Communication is at the core of every human function. Without it, workers can’t know what’s expected of them, how to achieve their goals, or where to find support. A crucial part of effective communication is reciprocity — when communication becomes a two-way street, it allows each individual to participate freely and meaningfully.
“Nobody likes working at a company that doesn’t take their viewpoint into account, that doesn’t recognise the value of their voice,” said Julia Markish, director of advisory services at Lattice. “The act of asking, listening, and acting on employee voices will naturally help have an engaged workforce.”
Building a two-way communication strategy can leverage the otherwise untapped insights of employees, and help them feel more connected to each other, to leaders and to the company as a whole.
What is Two-Way Communication?
Two-way communication is an intentional style of interaction between two or more parties, where all participants are encouraged to share information and ideas, and especially to listen to what each other has contributed.
“There is always the risk of your message not landing with your audience,” Markish said. “Unless you engage in active listening back, you’ll never actually know whether the message that landed was the message that you intended.”
Why it matters: Expecting and receiving timely communication builds trust, accountability, and respect among employees and managers. Two-way communication helps employees know they can count on meaningful responses, their ideas are being taken seriously, and they’re genuinely part of the team — instead of a cog in the corporate machine.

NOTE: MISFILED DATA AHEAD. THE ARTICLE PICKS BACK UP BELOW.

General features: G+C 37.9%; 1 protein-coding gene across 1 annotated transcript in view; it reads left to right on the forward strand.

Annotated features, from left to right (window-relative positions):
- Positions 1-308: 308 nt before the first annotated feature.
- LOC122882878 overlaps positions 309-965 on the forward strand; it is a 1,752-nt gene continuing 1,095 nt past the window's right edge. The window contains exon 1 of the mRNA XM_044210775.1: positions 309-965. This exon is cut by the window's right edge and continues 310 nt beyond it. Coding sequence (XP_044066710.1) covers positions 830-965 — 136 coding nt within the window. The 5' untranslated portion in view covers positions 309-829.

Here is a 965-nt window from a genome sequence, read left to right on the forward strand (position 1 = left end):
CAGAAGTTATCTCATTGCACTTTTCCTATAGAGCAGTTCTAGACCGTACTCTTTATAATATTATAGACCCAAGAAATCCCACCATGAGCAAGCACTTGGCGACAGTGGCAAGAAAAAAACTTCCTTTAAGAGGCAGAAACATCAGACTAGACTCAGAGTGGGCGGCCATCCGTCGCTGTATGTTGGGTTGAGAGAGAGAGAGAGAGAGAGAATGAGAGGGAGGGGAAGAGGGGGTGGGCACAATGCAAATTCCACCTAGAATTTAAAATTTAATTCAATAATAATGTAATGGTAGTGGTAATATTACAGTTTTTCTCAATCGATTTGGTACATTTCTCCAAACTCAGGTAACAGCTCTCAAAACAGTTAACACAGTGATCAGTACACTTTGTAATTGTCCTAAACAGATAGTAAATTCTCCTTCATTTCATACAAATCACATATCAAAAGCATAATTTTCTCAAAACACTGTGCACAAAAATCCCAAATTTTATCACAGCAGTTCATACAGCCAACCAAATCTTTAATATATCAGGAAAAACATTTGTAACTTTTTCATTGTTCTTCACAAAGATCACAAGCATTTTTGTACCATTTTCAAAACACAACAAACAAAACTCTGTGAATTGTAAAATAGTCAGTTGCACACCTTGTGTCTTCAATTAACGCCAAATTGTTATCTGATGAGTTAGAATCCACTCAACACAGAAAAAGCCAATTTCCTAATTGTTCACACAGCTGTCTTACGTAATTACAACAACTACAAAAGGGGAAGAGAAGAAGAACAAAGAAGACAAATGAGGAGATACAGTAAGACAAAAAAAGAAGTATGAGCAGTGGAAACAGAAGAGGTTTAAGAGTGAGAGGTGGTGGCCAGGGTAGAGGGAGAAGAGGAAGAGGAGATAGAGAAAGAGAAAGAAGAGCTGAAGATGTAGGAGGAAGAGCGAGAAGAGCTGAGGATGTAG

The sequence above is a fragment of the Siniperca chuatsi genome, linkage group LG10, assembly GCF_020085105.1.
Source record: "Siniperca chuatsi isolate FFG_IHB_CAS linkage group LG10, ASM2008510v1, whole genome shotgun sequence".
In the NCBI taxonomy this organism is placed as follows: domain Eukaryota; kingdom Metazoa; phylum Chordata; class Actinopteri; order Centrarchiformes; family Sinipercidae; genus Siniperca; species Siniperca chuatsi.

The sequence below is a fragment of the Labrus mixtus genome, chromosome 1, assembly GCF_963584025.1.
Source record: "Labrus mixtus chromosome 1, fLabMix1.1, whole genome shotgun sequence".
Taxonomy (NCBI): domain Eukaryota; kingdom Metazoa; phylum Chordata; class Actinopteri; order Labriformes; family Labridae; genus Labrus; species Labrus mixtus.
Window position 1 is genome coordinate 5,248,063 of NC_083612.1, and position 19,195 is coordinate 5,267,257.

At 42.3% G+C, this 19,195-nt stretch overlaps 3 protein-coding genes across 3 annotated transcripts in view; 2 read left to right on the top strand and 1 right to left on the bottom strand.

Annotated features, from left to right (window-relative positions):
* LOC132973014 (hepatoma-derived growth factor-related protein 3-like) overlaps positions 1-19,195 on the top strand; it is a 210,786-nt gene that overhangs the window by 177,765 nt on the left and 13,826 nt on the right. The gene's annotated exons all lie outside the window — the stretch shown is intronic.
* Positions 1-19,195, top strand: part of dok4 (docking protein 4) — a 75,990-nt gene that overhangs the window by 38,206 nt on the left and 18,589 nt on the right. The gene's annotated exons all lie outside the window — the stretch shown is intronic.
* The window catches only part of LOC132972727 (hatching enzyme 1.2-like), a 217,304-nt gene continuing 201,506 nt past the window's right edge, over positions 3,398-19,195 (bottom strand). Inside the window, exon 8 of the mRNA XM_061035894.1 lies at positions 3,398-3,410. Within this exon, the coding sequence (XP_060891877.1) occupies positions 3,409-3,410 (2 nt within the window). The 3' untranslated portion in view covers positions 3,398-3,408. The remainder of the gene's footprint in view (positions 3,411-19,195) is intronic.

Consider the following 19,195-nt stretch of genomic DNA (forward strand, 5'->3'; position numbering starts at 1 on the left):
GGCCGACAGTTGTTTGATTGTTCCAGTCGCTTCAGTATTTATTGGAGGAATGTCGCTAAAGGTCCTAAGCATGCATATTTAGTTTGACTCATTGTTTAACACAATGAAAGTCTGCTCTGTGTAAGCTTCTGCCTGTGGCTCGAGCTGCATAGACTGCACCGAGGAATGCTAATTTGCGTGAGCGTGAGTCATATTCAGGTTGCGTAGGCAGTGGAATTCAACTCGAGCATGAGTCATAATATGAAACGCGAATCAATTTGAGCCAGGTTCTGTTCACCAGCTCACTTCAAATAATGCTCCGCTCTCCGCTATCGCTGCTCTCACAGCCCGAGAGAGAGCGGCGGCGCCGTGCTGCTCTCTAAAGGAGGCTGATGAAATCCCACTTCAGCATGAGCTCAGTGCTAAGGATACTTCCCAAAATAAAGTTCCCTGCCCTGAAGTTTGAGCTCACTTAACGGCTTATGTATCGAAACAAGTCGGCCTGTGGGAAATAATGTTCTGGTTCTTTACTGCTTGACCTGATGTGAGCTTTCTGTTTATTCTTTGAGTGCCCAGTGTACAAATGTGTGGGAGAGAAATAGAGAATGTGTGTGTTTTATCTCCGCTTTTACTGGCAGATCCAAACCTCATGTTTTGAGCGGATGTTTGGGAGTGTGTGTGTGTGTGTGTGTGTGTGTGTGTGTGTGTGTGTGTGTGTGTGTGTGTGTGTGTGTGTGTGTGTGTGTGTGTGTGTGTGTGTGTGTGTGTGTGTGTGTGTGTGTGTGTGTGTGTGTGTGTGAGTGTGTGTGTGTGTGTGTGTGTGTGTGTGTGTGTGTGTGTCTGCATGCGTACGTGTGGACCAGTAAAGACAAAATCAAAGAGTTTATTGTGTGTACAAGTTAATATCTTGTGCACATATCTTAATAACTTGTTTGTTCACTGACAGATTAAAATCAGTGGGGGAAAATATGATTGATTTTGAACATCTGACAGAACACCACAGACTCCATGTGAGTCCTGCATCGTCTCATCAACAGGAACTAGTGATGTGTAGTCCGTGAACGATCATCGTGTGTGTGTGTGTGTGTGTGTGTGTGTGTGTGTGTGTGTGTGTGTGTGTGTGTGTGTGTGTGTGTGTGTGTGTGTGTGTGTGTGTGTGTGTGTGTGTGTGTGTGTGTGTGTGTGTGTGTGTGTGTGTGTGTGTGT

Benefits of Two-Way Communication
Two-way communication is critical to the success of each and every business strategy, and largely benefits employees at all levels.
- Improved performance. The better a company communicates, the easier it is to reach objectives and key results. While poor communication causes teams to guess the next step, great communication ensures everyone is on the same page, even as conditions and priorities shift. This helps everyone perform better at a quicker pace, increasing the productivity and performance of an organisation as a whole.
- Stronger teams. Developing authentic, meaningful relationships with colleagues can help them feel more connected and accountable to each other and to their shared goals. When employees feel comfortable and encouraged to have ongoing communication with their leaders and each other, it’s easier for them to ask for help and solve problems together.
- Better ideas. When employees are encouraged to collaborate instead of working in silos, their shared brainstorms can increase the quality of innovative ideas, and reduce the chance of redundancy. Individual efforts are often not enough to keep up with today’s complex business landscape. Bouncing ideas off colleagues is one of the best ways to innovate and share perspectives.